Pacific Northwest Book Review
"Ghost Towns of the Pacific Northwest:
Your Guide to Ghost Towns, Mining Camps and Historic Forts of Oregon, Washington and British Columbia"
By Philip Varney
Published in 2005 by
The Pacific Northwest area went through many profound changes after its abundant natural resources were “discovered” by settlers and prospectors in the 19th Century. Towns and cities appeared overnight in remote places in order to harvest raw resources for export, then turned into ghost towns or disappeared completely once those resources had been exhausted.
Most of the people who lived and worked in these early boom/bust towns are ghosts now, and the only trace of their existence survives in cemeteries, newspaper articles, personal letters, journal entries and historical photographs that reveal giant saw mills, timber trestled railroad bridges, large factories, public buildings, hotels and opera houses that have long-since vanished.
Philip Varney’s “Ghost Towns of the Pacific Northwest” documents many of the early logging towns, mining camps, sea ports and early forts of the Pacific Northwest area, but having personally visited most of the places in the book, it is a stretch to call many of them ghost towns, as this implies a place that is completely abandoned.
Varney’s 2005 book is filled with striking photographs by John and Susan Drew of historical buildings that still stand, some in disrepair and others maintained and preserved as tourist attractions. There are no people in the Drew’s photographs, just picturesque empty streets, empty cemeteries and empty rooms. Varney and the Drews have collaborated on two other books about ghost towns in Colorado and Northern California and Varney has written several other books about ghost towns in Arizona and New Mexico. Neither are natives of the northwest as Varney lives in Tucson, Arizona the Drews live in Jackson Hole, Wyoming.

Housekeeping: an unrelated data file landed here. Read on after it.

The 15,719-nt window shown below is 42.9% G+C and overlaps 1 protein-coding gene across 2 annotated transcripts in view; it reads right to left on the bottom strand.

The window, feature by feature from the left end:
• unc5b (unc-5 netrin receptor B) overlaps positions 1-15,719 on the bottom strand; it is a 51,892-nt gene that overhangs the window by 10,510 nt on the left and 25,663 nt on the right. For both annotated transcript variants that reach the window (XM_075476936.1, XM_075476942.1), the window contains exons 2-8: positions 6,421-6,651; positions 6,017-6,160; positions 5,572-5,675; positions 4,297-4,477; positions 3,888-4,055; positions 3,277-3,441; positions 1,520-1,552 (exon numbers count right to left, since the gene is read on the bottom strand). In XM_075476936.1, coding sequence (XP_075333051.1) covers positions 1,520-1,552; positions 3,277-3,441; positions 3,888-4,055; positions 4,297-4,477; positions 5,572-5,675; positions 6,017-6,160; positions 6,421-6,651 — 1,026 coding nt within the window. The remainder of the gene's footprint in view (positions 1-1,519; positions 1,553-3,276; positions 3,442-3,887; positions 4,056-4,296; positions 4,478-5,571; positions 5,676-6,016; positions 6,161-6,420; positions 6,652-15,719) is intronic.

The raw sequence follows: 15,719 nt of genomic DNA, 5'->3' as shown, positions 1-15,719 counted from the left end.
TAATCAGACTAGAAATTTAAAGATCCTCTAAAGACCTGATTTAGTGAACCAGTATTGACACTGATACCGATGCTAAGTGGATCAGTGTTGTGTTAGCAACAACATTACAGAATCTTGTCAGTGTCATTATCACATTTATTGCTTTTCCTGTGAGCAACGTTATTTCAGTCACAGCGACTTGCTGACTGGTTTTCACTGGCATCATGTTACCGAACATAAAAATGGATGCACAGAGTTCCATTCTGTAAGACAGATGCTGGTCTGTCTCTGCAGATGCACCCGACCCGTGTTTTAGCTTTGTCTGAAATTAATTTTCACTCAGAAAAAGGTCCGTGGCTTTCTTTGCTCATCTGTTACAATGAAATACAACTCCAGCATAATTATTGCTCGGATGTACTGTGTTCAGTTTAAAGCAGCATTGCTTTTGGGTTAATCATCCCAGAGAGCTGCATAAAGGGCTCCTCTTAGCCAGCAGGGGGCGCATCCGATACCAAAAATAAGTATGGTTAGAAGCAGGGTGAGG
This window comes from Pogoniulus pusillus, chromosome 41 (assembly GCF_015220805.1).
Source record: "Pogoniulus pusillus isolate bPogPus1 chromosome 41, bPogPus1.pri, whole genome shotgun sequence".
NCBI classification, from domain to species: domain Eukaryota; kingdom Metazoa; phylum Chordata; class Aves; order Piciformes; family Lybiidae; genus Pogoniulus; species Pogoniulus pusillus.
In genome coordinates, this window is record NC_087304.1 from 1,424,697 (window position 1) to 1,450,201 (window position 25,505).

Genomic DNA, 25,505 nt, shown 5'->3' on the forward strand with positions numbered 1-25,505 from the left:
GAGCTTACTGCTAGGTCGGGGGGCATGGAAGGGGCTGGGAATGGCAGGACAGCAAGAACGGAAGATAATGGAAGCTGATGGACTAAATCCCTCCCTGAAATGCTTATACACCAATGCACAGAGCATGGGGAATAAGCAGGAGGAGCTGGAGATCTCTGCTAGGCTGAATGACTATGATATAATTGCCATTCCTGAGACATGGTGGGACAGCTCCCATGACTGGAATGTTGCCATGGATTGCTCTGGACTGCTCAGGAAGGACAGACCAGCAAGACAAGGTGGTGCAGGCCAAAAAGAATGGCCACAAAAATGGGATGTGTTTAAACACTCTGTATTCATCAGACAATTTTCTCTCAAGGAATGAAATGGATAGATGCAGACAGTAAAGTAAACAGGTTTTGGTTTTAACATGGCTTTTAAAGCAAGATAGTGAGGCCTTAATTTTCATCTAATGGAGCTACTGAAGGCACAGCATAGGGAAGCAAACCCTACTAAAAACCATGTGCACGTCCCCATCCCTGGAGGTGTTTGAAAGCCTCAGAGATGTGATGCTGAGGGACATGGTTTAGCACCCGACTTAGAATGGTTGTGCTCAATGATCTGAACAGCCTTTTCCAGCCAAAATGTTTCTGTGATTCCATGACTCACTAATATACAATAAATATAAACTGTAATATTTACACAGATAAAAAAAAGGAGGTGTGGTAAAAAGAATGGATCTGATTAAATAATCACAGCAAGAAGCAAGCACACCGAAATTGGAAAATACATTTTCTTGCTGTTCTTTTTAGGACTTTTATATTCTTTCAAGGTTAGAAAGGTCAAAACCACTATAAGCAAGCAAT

This is a good guide book for history hunters who like to visit places first-hand for the full experience and prefer to travel by car on main highways. Many of the charming little towns like Roslyn or Oysterville are fun to explore and imagine what life was like during the town’s heyday.
The most common cause of a once-thriving Pacific Northwest town’s decline into ghost town status was an economy centered around a single, highly profitable natural resource that suddenly became exhausted due to unsustainable practices. Once all the timber had been logged or the minerals had been mined and sent off to distant places, the local economy dried up, the workforce population moved away and the purpose of the town ceased to be. Other times, the demand for resources suddenly changed due to outside economic factors such as falling prices and greater competition.
Philosophically, these ghost towns reveal the brief triumph of man over nature in our ability to develop wild areas in order to extract valuable natural resources, but there is an irony or poetic justice in nature’s ability to reclaim these places after the people move away. Wooden structures burn, rot or collapse over time without our care and preservation, abandoned metal equipment rusts or is salvaged by others, and after a few decades of neglect, the wilderness reclaims the land for herself.
Editor’s note: Varney and Voyageur Press published a smaller, updated version of this 2005 book in 2013 without the Drew photographs that has the ISBN: 9780760343166.
Reviewed by John Morgan, 6/20/2015